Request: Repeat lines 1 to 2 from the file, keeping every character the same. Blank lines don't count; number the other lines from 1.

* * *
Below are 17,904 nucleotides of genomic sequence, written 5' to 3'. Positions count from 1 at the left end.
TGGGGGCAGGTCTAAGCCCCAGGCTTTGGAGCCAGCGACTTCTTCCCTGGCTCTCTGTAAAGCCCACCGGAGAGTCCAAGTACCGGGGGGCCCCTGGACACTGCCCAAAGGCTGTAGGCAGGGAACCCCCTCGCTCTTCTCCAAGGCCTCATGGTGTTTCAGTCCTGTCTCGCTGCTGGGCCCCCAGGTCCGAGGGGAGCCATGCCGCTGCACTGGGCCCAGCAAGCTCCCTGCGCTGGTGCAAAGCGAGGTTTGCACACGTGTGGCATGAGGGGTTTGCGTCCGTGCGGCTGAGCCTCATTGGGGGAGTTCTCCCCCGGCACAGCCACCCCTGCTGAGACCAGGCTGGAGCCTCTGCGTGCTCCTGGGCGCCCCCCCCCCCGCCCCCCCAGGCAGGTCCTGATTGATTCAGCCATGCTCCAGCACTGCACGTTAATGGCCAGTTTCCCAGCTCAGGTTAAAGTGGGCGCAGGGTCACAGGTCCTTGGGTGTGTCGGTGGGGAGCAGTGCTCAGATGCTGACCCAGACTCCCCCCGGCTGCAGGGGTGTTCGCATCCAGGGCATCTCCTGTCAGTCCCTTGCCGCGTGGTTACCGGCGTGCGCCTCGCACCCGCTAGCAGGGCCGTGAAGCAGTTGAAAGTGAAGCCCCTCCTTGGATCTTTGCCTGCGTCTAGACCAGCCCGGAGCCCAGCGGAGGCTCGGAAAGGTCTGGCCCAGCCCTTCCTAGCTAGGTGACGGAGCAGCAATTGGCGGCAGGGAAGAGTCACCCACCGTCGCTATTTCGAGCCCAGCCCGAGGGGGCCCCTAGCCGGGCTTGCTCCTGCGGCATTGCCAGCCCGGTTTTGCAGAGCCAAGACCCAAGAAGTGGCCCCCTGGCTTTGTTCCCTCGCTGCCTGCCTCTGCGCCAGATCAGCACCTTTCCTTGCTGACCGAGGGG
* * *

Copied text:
Below are 17,904 nucleotides of genomic sequence, written 5' to 3'. Positions count from 1 at the left end.
TGGGGGCAGGTCTAAGCCCCAGGCTTTGGAGCCAGCGACTTCTTCCCTGGCTCTCTGTAAAGCCCACCGGAGAGTCCAAGTACCGGGGGGCCCCTGGACACTGCCCAAAGGCTGTAGGCAGGGAACCCCCTCGCTCTTCTCCAAGGCCTCATGGTGTTTCAGTCCTGTCTCGCTGCTGGGCCCCCAGGTCCGAGGGGAGCCATGCCGCTGCACTGGGCCCAGCAAGCTCCCTGCGCTGGTGCAAAGCGAGGTTTGCACACGTGTGGCATGAGGGGTTTGCGTCCGTGCGGCTGAGCCTCATTGGGGGAGTTCTCCCCCGGCACAGCCACCCCTGCTGAGACCAGGCTGGAGCCTCTGCGTGCTCCTGGGCGCCCCCCCCCCCGCCCCCCCAGGCAGGTCCTGATTGATTCAGCCATGCTCCAGCACTGCACGTTAATGGCCAGTTTCCCAGCTCAGGTTAAAGTGGGCGCAGGGTCACAGGTCCTTGGGTGTGTCGGTGGGGAGCAGTGCTCAGATGCTGACCCAGACTCCCCCCGGCTGCAGGGGTGTTCGCATCCAGGGCATCTCCTGTCAGTCCCTTGCCGCGTGGTTACCGGCGTGCGCCTCGCACCCGCTAGCAGGGCCGTGAAGCAGTTGAAAGTGAAGCCCCTCCTTGGATCTTTGCCTGCGTCTAGACCAGCCCGGAGCCCAGCGGAGGCTCGGAAAGGTCTGGCCCAGCCCTTCCTAGCTAGGTGACGGAGCAGCAATTGGCGGCAGGGAAGAGTCACCCACCGTCGCTATTTCGAGCCCAGCCCGAGGGGGCCCCTAGCCGGGCTTGCTCCTGCGGCATTGCCAGCCCGGTTTTGCAGAGCCAAGACCCAAGAAGTGGCCCCCTGGCTTTGTTCCCTCGCTGCCTGCCTCTGCGCCAGATCAGCACCTTTCCTTGCTGACCGAGGGG